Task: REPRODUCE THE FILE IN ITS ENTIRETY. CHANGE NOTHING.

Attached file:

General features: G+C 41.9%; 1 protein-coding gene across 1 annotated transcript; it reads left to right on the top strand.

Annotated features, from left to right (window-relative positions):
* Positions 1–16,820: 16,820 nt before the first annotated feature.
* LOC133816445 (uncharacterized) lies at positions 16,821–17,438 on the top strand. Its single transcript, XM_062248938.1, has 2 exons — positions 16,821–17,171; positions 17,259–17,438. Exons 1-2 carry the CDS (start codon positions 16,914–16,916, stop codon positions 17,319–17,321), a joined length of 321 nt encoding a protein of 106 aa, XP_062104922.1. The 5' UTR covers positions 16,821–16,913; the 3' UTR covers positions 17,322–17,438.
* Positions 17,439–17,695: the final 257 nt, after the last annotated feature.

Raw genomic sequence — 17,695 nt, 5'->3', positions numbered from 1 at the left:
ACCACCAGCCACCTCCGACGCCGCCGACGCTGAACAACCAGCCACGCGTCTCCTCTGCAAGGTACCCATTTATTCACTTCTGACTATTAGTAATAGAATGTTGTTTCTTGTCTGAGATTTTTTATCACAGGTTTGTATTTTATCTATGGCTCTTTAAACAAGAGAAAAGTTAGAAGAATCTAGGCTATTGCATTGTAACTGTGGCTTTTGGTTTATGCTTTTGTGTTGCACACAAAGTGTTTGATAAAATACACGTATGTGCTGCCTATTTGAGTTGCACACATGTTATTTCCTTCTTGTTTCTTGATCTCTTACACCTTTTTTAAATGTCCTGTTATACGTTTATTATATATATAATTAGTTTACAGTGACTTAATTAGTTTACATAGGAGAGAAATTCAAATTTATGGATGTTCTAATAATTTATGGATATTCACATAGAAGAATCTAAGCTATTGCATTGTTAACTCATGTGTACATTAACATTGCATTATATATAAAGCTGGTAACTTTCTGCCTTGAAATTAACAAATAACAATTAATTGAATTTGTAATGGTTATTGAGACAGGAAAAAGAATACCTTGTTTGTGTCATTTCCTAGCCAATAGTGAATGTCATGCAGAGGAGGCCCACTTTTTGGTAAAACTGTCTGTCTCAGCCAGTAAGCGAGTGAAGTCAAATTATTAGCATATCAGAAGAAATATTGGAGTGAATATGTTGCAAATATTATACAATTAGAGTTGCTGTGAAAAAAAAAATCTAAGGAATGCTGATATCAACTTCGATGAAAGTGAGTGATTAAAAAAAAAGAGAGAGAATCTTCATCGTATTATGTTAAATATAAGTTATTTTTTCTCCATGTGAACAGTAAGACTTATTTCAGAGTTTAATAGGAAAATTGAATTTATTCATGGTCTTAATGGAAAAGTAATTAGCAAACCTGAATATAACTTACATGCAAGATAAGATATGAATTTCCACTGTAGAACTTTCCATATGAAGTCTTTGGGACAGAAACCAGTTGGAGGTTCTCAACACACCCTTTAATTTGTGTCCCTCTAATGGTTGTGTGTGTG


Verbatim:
General features: G+C 41.9%; 1 protein-coding gene across 1 annotated transcript; it reads left to right on the top strand.

Annotated features, from left to right (window-relative positions):
* Positions 1–16,820: 16,820 nt before the first annotated feature.
* LOC133816445 (uncharacterized) lies at positions 16,821–17,438 on the top strand. Its single transcript, XM_062248938.1, has 2 exons — positions 16,821–17,171; positions 17,259–17,438. Exons 1-2 carry the CDS (start codon positions 16,914–16,916, stop codon positions 17,319–17,321), a joined length of 321 nt encoding a protein of 106 aa, XP_062104922.1. The 5' UTR covers positions 16,821–16,913; the 3' UTR covers positions 17,322–17,438.
* Positions 17,439–17,695: the final 257 nt, after the last annotated feature.

Raw genomic sequence — 17,695 nt, 5'->3', positions numbered from 1 at the left:
ACCACCAGCCACCTCCGACGCCGCCGACGCTGAACAACCAGCCACGCGTCTCCTCTGCAAGGTACCCATTTATTCACTTCTGACTATTAGTAATAGAATGTTGTTTCTTGTCTGAGATTTTTTATCACAGGTTTGTATTTTATCTATGGCTCTTTAAACAAGAGAAAAGTTAGAAGAATCTAGGCTATTGCATTGTAACTGTGGCTTTTGGTTTATGCTTTTGTGTTGCACACAAAGTGTTTGATAAAATACACGTATGTGCTGCCTATTTGAGTTGCACACATGTTATTTCCTTCTTGTTTCTTGATCTCTTACACCTTTTTTAAATGTCCTGTTATACGTTTATTATATATATAATTAGTTTACAGTGACTTAATTAGTTTACATAGGAGAGAAATTCAAATTTATGGATGTTCTAATAATTTATGGATATTCACATAGAAGAATCTAAGCTATTGCATTGTTAACTCATGTGTACATTAACATTGCATTATATATAAAGCTGGTAACTTTCTGCCTTGAAATTAACAAATAACAATTAATTGAATTTGTAATGGTTATTGAGACAGGAAAAAGAATACCTTGTTTGTGTCATTTCCTAGCCAATAGTGAATGTCATGCAGAGGAGGCCCACTTTTTGGTAAAACTGTCTGTCTCAGCCAGTAAGCGAGTGAAGTCAAATTATTAGCATATCAGAAGAAATATTGGAGTGAATATGTTGCAAATATTATACAATTAGAGTTGCTGTGAAAAAAAAAATCTAAGGAATGCTGATATCAACTTCGATGAAAGTGAGTGATTAAAAAAAAAGAGAGAGAATCTTCATCGTATTATGTTAAATATAAGTTATTTTTTCTCCATGTGAACAGTAAGACTTATTTCAGAGTTTAATAGGAAAATTGAATTTATTCATGGTCTTAATGGAAAAGTAATTAGCAAACCTGAATATAACTTACATGCAAGATAAGATATGAATTTCCACTGTAGAACTTTCCATATGAAGTCTTTGGGACAGAAACCAGTTGGAGGTTCTCAACACACCCTTTAATTTGTGTCCCTCTAATGGTTGTGTGTGTG